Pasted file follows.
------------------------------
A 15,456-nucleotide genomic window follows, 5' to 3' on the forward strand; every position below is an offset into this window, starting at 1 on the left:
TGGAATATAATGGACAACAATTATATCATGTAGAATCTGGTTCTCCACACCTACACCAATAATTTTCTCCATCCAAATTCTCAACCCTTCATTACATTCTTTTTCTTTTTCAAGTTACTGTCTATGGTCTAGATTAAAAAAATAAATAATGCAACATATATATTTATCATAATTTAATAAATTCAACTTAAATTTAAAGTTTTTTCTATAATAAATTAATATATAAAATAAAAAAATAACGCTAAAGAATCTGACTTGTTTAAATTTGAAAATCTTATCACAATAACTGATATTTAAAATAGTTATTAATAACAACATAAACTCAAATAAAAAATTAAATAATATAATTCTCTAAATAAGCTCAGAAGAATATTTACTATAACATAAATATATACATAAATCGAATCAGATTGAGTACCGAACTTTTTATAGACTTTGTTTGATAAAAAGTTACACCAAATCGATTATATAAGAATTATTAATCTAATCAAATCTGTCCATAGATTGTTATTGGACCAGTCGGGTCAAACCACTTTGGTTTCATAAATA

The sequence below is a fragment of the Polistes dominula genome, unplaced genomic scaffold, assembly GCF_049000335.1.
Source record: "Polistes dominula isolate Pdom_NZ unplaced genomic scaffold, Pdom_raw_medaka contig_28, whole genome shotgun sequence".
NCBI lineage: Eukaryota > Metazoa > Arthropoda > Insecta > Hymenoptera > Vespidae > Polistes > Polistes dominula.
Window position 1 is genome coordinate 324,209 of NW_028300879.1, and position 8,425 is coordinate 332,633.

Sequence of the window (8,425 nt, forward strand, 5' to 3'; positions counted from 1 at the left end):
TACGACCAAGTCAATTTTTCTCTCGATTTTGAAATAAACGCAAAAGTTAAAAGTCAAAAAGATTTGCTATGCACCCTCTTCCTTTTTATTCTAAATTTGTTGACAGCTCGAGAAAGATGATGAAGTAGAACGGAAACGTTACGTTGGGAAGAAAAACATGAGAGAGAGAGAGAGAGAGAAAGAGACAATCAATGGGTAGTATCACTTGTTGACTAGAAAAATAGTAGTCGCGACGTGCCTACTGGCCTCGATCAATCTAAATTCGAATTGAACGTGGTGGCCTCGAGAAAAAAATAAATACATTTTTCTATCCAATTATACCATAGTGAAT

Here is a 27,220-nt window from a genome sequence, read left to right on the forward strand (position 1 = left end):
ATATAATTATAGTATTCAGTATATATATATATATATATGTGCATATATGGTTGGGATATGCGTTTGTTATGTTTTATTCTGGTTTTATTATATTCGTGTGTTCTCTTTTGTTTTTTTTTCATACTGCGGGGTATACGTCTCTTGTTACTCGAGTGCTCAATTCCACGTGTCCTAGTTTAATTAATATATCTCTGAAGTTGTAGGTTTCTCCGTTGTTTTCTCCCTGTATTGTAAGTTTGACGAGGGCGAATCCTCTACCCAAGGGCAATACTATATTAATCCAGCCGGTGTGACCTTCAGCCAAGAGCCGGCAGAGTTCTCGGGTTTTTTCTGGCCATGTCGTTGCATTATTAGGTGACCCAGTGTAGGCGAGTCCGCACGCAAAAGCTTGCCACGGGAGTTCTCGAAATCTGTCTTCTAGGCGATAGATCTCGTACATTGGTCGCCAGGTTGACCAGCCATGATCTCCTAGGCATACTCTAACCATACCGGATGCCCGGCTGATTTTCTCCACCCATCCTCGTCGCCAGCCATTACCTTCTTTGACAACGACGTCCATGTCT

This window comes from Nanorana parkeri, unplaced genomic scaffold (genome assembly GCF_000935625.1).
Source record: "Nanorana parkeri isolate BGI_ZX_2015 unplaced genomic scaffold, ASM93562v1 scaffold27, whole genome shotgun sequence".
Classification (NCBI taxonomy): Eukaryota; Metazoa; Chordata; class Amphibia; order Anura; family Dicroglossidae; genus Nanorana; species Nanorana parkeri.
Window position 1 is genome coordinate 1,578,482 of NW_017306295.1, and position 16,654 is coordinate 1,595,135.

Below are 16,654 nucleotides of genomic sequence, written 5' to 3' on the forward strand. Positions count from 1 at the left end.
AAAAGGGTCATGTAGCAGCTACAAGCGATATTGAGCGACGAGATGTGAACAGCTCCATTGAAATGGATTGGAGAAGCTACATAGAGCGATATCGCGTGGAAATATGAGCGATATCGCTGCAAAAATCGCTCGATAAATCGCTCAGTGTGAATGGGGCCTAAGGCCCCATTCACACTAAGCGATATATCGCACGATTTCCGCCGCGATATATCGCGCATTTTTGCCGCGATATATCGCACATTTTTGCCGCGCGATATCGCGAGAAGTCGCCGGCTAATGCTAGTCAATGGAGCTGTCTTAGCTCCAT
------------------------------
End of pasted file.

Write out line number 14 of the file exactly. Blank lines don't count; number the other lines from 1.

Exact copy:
Window position 1 is genome coordinate 1,578,482 of NW_017306295.1, and position 16,654 is coordinate 1,595,135.